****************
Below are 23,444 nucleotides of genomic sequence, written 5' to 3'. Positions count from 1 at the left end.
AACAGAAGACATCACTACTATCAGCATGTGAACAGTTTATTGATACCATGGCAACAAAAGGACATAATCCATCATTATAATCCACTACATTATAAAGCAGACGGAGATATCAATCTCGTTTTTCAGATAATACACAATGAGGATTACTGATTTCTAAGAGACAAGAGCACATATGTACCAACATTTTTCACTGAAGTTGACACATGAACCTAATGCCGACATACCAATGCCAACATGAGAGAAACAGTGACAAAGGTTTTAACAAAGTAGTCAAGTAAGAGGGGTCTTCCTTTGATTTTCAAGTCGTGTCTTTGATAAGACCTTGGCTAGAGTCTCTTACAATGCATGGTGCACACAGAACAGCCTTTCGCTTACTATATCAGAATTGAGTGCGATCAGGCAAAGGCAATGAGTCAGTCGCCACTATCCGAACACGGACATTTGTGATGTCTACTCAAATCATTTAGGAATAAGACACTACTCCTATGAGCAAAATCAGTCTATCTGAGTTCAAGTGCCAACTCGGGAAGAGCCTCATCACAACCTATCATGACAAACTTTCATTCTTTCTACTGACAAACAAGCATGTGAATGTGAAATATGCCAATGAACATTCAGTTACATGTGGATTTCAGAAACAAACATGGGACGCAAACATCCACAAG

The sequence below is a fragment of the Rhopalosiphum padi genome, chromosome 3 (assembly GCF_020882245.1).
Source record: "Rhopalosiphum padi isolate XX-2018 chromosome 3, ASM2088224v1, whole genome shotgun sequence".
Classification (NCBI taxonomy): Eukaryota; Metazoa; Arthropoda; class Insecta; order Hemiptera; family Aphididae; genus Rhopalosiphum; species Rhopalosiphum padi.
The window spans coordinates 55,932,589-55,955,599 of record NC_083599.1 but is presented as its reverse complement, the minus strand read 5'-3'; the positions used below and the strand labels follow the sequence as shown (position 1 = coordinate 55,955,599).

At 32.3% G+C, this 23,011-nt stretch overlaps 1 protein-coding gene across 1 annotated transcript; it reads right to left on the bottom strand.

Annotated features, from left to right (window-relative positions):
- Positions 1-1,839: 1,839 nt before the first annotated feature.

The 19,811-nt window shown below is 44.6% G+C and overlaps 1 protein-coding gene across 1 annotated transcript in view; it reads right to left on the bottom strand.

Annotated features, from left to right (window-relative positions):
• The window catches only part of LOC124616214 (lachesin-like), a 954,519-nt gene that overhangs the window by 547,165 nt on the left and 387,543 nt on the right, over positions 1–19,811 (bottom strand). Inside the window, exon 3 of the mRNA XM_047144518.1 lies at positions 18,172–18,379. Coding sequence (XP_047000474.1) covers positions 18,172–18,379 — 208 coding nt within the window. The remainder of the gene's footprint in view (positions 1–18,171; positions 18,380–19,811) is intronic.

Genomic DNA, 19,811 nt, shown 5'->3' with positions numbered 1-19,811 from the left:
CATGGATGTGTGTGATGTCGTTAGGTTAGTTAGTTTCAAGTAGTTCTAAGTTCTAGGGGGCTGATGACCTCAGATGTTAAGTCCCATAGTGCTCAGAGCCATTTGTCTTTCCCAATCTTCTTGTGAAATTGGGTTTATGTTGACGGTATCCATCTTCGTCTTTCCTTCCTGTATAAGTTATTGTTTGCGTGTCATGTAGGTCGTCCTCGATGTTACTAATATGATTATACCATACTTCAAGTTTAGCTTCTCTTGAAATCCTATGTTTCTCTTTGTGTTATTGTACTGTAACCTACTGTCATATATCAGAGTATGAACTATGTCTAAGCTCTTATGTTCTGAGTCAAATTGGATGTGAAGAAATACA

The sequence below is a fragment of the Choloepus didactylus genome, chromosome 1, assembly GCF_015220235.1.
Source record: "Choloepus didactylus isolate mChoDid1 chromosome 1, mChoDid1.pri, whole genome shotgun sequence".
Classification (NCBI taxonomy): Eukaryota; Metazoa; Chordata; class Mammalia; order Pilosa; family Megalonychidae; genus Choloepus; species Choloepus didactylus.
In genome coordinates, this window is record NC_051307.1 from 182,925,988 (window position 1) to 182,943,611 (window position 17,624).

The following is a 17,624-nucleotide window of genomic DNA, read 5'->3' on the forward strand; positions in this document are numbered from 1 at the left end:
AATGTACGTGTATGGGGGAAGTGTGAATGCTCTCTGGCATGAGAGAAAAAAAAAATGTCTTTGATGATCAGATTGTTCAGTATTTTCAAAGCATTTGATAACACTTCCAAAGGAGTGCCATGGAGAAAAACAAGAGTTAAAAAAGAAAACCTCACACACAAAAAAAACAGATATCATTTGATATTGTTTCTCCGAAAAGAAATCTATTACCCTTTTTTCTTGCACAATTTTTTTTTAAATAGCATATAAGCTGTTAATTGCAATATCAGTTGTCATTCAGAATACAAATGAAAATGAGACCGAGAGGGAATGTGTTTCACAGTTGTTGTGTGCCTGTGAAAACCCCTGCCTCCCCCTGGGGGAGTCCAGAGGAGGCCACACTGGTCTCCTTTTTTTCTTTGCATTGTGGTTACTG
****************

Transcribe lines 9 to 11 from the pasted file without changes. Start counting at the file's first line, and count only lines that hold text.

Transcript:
- Positions 1-1,839: 1,839 nt before the first annotated feature.

The 19,811-nt window shown below is 44.6% G+C and overlaps 1 protein-coding gene across 1 annotated transcript in view; it reads right to left on the bottom strand.

Annotated features, from left to right (window-relative positions):